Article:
Beating the rap
By Eleonora Baldwin
uidebooks often portray the area around the Vatican and the adjacent Prati business district as a culinary wasteland. It's not. It can't possibly be. There are just too many mouths to feed. The Vatican is a colossal city-state high that's also among Italy's most visited tourist sites. Prati is white-collar territory that includes whole portions of the city's civil court system. Both are crowd magnets. In food terms, demand creates supply, and lots of it.
Your job is finding the gems, which around the Vatican can admittedly take some doing. Doing a little homework ahead of time helps. So does not falling prey to the many overpriced tourist traps located near the basilica or museum entrances. If a menu-wielding hawker tries to invite you in, steer clear. If you see photographed dishes in the widow beside menus translated in seven languages, walk away. The best Vatican-area meals are often in places located outside the immediate Vatican perimeter.
Discerning the decent from the dreadful can be hard for the uninitiated, with many visitors too tired to think straight. So here's a Vatican and Prati shortlist that you can tuck away and count on. For the sake of convenience, I've divided it into aperitivi and dining, coffee and gelato.
Aperitivo and dining
Bancovino Founded by Rome food blogger Francesca Romana Castellani, this deli-meets wine bar offers a richly stocked delicatessen counter with fine cured meats and superb cheeses, wines, liqueurs and a selection of craft beers. On the creative menu are meat tartares, risottos, chunky vegetable soups, and decent burgers. Dig deeper and you'll find suckling pig filet, confit duck leg, mesculun salad with sweet onion, and Sicilian blood orange marmalade. The wine-by-the glass list changes daily, a pleasant surprise. Cooked dishes can be packed for take out. • Bancovino Open Tues.-Fri. 10:30 a.m.-midnight, Sat.-Sun. 4 p.m.-midnight. Closed Monday | Via Pietro Borsieri, 27. Tel. +39.06.8767.3864.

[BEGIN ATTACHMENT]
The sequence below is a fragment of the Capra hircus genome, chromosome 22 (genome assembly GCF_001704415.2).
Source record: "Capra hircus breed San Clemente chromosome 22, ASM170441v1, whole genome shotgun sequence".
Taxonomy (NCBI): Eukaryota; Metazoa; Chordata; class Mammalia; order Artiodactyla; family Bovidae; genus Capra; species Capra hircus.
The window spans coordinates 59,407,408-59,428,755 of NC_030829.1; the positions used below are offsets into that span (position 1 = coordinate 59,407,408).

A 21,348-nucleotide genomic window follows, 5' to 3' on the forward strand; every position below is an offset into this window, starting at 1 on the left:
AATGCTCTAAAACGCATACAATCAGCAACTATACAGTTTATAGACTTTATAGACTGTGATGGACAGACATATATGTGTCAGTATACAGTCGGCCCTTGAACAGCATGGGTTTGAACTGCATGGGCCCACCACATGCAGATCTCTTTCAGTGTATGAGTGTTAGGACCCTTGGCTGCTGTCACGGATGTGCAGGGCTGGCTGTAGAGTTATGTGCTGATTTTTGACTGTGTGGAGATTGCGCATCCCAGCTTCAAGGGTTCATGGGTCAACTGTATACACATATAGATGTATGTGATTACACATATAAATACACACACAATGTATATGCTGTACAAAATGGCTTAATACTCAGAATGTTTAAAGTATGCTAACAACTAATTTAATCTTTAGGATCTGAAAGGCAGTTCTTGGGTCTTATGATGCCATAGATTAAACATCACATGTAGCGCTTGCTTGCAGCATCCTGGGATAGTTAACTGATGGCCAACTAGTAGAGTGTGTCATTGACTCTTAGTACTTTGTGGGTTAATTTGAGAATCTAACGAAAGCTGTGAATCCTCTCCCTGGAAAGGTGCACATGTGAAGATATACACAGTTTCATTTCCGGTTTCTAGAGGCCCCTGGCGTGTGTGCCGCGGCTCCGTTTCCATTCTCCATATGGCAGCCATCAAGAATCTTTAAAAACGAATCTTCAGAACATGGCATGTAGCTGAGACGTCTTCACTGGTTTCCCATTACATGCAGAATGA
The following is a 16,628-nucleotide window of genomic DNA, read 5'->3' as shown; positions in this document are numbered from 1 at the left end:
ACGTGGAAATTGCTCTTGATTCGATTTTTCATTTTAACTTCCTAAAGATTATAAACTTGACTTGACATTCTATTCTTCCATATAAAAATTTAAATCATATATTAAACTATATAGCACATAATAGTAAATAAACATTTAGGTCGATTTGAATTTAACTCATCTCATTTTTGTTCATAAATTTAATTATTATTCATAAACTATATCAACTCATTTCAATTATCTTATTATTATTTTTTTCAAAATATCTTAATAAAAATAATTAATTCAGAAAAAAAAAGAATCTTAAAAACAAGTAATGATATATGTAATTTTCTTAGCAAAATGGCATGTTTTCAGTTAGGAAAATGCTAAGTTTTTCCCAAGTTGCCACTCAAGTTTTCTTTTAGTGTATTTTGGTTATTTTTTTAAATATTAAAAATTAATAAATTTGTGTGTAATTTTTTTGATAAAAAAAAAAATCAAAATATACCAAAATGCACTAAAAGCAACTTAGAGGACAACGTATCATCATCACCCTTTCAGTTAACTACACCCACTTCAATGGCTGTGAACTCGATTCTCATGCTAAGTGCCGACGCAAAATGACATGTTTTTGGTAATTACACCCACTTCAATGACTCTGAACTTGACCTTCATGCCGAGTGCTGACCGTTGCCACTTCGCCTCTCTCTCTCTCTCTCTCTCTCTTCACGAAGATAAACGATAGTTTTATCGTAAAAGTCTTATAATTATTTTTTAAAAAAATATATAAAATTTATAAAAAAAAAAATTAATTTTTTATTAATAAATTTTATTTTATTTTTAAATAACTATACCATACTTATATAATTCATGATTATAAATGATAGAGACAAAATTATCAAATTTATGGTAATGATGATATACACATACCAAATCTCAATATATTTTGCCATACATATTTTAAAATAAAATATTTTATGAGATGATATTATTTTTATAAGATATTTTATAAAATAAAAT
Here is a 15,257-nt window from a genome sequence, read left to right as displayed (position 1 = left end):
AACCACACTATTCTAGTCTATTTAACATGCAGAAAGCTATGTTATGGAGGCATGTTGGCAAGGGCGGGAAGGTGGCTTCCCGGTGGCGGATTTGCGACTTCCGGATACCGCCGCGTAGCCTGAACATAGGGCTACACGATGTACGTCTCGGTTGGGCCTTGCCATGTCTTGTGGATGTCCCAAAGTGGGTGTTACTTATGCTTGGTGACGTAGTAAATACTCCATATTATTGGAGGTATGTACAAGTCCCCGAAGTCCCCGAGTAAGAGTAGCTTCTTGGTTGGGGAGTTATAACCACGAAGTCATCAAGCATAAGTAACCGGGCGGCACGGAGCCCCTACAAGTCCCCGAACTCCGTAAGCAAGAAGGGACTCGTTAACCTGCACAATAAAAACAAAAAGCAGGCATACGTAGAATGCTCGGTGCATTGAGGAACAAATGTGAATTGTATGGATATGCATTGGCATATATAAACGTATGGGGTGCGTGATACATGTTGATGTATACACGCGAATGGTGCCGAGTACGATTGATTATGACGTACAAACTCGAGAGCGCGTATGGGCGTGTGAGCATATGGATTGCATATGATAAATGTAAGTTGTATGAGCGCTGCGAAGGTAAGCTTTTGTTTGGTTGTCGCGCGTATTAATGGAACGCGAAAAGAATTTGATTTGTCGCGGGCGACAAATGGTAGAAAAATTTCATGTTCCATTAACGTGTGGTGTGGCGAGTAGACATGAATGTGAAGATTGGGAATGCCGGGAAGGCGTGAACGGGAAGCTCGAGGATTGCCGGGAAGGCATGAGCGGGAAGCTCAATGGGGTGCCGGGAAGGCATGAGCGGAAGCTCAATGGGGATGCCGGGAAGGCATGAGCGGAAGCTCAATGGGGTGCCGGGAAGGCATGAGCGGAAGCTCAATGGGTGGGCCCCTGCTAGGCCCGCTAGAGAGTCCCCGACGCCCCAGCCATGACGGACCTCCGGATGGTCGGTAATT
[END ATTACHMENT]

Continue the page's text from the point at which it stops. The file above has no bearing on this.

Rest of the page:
Settembrini Settembrini offers a wide selection of dining options — and people watching possibilities (it's near state TV headquarters and attracts both media lovelies and literati). There's a tremendously beautiful outdoor seating area and a bookstore section with plush pillows, worn-in vintage sofas and illustrations by Swiss artist Alexandra Dufey. The cafè offers breakfast beverages, a good wine list, and a small but imaginative vegetarian-friendly lunch menu. The restaurant tends to go for new-wave rustic cuisine (tagliolini with crab, zucchini and mandarin orange, baccalà with Savoy cabbage, spicy 'nduja sausage). The fine tasting menu runs about €45 with the lunchtime buffet pegged at €12. There are also good sandwiches for a quick pit stop (my favorite panino is stuffed with capocollo, mustard, taleggio and cruschi peppers). • Settembrini The restaurant is open for lunch and dinner while the cafe operates daily from 7 a.m. to 1 a.m. Closed Sunday | Via Luigi Settembrini, 21/25. Tel. +39.06.323.2617.
Pizzarium Don't expect to sit. Do expect to fight your way to the counter after waiting in line. That said, wee Pizzarium is probably the city's most lionized pizza al taglio (pizza by weight) spot. It has a cult-like following for good reason. The slow-leavened dough and fresh toppings are 100 percent organic and come in artistic combinations. If you can't make up your mind between fresh figs and prosciutto; mortadella and pistachio; sautéed broccoli rabe and sausage, or potatoes and mozzarella, you can opt for a trayful of samplers. There's also a nice choice of craft ales and chilled microbrews as well as freshly fried supplì with delectable fillings. • Pizzarium (no website) Open Mon.-Sat. 11 a.m.-10 p.m.; Sun. 1 p.m.-10 p.m. | Via della Meloria, 43. Tel. +39.06.3974.5416.
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